Some historians call this early process a “rehearsal for reconstruction” and emancipation. But it was also a rehearsal for another era of proletarianization involving the widespread and forcible incorporation of previously enslaved agricultural workers into the free capitalist wage labor system. And while northern whites aimed to impose free market capitalist labor relations on the South, former slaveowners fought to imbue labor contracts with as many of the coercive features of enslavement as northerners would tolerate and African Americans would bear. Thus, the state facilitated the transformation of enslaved people into workers and slaveowners into employers on highly unequal terms, subverting the liberating and democratic potential of this new working class.

During and following the Civil War, free blacks aspired to landownership over wage labor as the surest route to full freedom, citizenship rights, and empowerment. They believed that the capitalist, market-driven wage labor system deprived them of access to land and blocked their path to full emancipation. But the spread of unequal labor agreements, state-sanctioned violence, lynch law, and mob rule undercut their quest for landownership and set in motion a search for wage-earning jobs in the expanding rural industrial sector (coal mining, railroad building, and lumber works) as well as the industrial cities of the South, Northeast, and Midwest.


Tell us more about the impact of the Great Migration on the rise of the urban industrial black working class in the United States.


The Great Migration was deeply anchored in the volition, decision-making, and social struggles of Southern black workers. The numbers themselves are astounding. An estimated eight million African Americans moved from the rural and urban South to the North, West, and South from World War I through the mid-1970s.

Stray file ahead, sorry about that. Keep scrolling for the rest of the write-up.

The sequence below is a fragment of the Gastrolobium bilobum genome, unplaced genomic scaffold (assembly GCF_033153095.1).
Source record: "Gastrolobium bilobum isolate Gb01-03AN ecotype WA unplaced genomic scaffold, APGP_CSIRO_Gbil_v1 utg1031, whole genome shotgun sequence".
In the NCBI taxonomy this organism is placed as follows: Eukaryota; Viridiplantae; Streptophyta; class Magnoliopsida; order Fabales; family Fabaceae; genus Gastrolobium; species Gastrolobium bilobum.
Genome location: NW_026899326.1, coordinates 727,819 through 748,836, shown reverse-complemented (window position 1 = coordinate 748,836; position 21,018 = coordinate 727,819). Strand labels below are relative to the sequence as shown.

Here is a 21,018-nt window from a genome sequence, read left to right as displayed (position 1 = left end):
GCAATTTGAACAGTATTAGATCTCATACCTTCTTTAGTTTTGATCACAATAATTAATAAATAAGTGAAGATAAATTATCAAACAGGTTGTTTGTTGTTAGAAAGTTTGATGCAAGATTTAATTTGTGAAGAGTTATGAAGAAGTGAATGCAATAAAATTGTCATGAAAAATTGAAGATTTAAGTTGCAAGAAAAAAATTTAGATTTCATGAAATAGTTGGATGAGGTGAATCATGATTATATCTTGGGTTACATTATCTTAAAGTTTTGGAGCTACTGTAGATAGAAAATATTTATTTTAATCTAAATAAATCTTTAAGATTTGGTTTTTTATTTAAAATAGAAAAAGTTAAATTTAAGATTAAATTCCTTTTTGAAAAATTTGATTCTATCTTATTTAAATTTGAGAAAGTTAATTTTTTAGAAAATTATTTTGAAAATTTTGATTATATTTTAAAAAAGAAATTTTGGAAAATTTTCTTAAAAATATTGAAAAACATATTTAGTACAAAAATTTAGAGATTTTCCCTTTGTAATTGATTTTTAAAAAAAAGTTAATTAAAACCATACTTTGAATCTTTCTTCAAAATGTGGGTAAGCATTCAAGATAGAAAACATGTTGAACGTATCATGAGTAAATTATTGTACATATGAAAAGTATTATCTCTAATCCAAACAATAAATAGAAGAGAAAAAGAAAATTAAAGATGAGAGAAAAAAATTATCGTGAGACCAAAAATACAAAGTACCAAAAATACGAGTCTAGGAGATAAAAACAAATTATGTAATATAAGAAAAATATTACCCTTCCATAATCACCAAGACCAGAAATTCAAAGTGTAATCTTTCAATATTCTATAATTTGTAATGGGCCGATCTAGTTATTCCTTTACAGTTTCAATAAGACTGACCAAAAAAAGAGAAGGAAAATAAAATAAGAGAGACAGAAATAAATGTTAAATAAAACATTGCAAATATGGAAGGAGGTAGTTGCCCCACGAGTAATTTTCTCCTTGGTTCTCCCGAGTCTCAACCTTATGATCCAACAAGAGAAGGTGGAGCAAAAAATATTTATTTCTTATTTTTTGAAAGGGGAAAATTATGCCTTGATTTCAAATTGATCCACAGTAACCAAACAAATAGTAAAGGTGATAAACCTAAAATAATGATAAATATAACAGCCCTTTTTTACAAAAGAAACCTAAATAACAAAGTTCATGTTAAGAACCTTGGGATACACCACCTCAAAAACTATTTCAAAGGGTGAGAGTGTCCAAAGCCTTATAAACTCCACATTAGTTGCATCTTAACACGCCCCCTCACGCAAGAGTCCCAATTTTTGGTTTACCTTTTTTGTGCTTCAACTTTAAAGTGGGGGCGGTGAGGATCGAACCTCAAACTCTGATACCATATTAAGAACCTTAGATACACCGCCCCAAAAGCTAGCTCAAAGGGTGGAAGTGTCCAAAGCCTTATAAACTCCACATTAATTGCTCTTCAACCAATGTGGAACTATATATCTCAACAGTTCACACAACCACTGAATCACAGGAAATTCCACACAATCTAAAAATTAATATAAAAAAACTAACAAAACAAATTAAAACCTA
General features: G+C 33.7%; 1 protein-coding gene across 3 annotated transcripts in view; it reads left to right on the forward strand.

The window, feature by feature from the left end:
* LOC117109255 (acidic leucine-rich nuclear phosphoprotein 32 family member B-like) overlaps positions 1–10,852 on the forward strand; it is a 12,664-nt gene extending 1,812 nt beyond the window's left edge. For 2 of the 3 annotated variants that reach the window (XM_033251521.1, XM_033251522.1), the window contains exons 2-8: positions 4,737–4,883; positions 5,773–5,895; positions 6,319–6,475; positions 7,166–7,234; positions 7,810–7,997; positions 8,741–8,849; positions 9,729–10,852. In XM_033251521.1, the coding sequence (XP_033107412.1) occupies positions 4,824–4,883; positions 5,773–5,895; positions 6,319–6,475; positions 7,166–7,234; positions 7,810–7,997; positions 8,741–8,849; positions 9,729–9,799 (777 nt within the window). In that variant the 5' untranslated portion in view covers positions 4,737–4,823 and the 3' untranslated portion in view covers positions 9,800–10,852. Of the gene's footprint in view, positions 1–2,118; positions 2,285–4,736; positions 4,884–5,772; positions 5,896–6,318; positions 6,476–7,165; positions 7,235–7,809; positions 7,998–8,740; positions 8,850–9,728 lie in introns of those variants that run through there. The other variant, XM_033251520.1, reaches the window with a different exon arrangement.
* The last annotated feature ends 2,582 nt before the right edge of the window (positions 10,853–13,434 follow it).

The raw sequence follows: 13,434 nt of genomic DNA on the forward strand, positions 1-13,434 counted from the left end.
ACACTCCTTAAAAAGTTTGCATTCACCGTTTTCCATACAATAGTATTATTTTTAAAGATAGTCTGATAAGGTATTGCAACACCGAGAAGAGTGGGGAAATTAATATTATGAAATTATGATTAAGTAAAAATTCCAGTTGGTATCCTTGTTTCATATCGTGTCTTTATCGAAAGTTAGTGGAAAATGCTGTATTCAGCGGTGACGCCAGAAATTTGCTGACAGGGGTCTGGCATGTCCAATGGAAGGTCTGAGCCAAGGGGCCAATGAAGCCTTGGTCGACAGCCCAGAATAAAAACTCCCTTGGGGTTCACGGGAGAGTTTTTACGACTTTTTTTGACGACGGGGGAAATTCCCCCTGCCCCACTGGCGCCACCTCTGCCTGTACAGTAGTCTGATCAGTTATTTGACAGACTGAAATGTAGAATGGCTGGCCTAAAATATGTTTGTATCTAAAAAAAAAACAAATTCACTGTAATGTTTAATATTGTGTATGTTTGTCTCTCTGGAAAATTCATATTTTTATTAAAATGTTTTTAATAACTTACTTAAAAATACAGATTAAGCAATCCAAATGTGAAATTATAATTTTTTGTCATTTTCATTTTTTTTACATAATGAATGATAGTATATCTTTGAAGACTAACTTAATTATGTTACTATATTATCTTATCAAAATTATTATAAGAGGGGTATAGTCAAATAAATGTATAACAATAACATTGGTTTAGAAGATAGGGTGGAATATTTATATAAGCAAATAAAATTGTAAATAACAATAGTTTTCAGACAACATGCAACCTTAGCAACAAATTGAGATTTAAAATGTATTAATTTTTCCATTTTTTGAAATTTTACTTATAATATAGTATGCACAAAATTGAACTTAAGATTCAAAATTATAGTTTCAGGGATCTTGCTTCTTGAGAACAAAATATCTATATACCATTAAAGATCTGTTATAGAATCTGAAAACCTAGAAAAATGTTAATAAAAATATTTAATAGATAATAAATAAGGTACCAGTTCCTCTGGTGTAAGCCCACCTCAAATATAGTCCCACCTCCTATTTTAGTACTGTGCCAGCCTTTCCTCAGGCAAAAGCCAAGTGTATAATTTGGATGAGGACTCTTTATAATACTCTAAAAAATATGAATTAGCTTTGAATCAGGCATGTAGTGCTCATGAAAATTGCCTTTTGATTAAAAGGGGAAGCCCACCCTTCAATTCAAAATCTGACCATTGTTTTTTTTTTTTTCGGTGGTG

The industrial sector offered a significant incentive to blacks in southern agriculture. African Americans who moved directly from a southern farm labor job to the urban North may have increased their earnings by as much as 300 percent in some cases. Even after adjustments for the higher cost of living in their new homes, a recent econometric study suggests that increases in migrant earnings ranged from a low of about 56 percent to a possible high of 130 percent.

The Great Migration not only helped fuel the transition of black men and increasing numbers of black women from general labor, household, and domestic service work into the higher paying manufacturing sector. The wages of massive numbers of black workers also enabled the rise of broader and more expansive African-American urban communities, described by some contemporary observers as the Black Metropolis, replete with an expanding range of institutions, including churches, fraternal orders, social clubs, and entrepreneurial pursuits.

The development of a black institutional infrastructure also underlay the rise of new forms of national and transnational social, political, civil, and human rights struggles that cut across class, ethnic, and racial lines. New social movements not only included organizations like the National Urban League and the NAACP but also the Garvey movement, the Communist Party, and the Brotherhood of Sleeping Car Porters and Maids. These dynamic political developments culminated in aggressive demands for full citizenship rights during the March on Washington movement during World War II and the rise of the modern black freedom struggle during the postwar years. ...
Read full interview at Jacobin